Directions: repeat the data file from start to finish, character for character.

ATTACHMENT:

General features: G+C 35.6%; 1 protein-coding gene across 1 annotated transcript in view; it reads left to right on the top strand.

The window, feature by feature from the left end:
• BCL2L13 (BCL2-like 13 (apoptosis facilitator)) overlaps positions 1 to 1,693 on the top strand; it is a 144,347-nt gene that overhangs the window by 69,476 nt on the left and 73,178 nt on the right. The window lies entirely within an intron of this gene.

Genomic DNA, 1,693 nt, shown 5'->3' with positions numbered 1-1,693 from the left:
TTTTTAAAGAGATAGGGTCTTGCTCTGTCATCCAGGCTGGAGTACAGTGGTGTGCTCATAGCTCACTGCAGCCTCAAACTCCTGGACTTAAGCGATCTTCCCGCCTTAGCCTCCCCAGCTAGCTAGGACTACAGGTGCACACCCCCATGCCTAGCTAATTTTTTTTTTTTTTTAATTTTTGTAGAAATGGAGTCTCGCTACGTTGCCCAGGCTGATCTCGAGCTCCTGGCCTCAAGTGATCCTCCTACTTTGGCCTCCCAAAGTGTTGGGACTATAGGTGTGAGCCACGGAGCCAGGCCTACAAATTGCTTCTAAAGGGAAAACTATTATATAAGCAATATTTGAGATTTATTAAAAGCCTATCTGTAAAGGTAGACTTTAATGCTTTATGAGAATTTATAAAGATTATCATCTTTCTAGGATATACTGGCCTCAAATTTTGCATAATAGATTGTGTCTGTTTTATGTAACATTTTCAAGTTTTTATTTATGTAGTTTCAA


General features: G+C 35.6%; 1 protein-coding gene across 1 annotated transcript in view; it reads left to right on the top strand.

The window, feature by feature from the left end:
• BCL2L13 (BCL2-like 13 (apoptosis facilitator)) overlaps positions 1 to 1,693 on the top strand; it is a 144,347-nt gene that overhangs the window by 69,476 nt on the left and 73,178 nt on the right. The window lies entirely within an intron of this gene.

Genomic DNA, 1,693 nt, shown 5'->3' with positions numbered 1-1,693 from the left:
TTTTTAAAGAGATAGGGTCTTGCTCTGTCATCCAGGCTGGAGTACAGTGGTGTGCTCATAGCTCACTGCAGCCTCAAACTCCTGGACTTAAGCGATCTTCCCGCCTTAGCCTCCCCAGCTAGCTAGGACTACAGGTGCACACCCCCATGCCTAGCTAATTTTTTTTTTTTTTTAATTTTTGTAGAAATGGAGTCTCGCTACGTTGCCCAGGCTGATCTCGAGCTCCTGGCCTCAAGTGATCCTCCTACTTTGGCCTCCCAAAGTGTTGGGACTATAGGTGTGAGCCACGGAGCCAGGCCTACAAATTGCTTCTAAAGGGAAAACTATTATATAAGCAATATTTGAGATTTATTAAAAGCCTATCTGTAAAGGTAGACTTTAATGCTTTATGAGAATTTATAAAGATTATCATCTTTCTAGGATATACTGGCCTCAAATTTTGCATAATAGATTGTGTCTGTTTTATGTAACATTTTCAAGTTTTTATTTATGTAGTTTCAA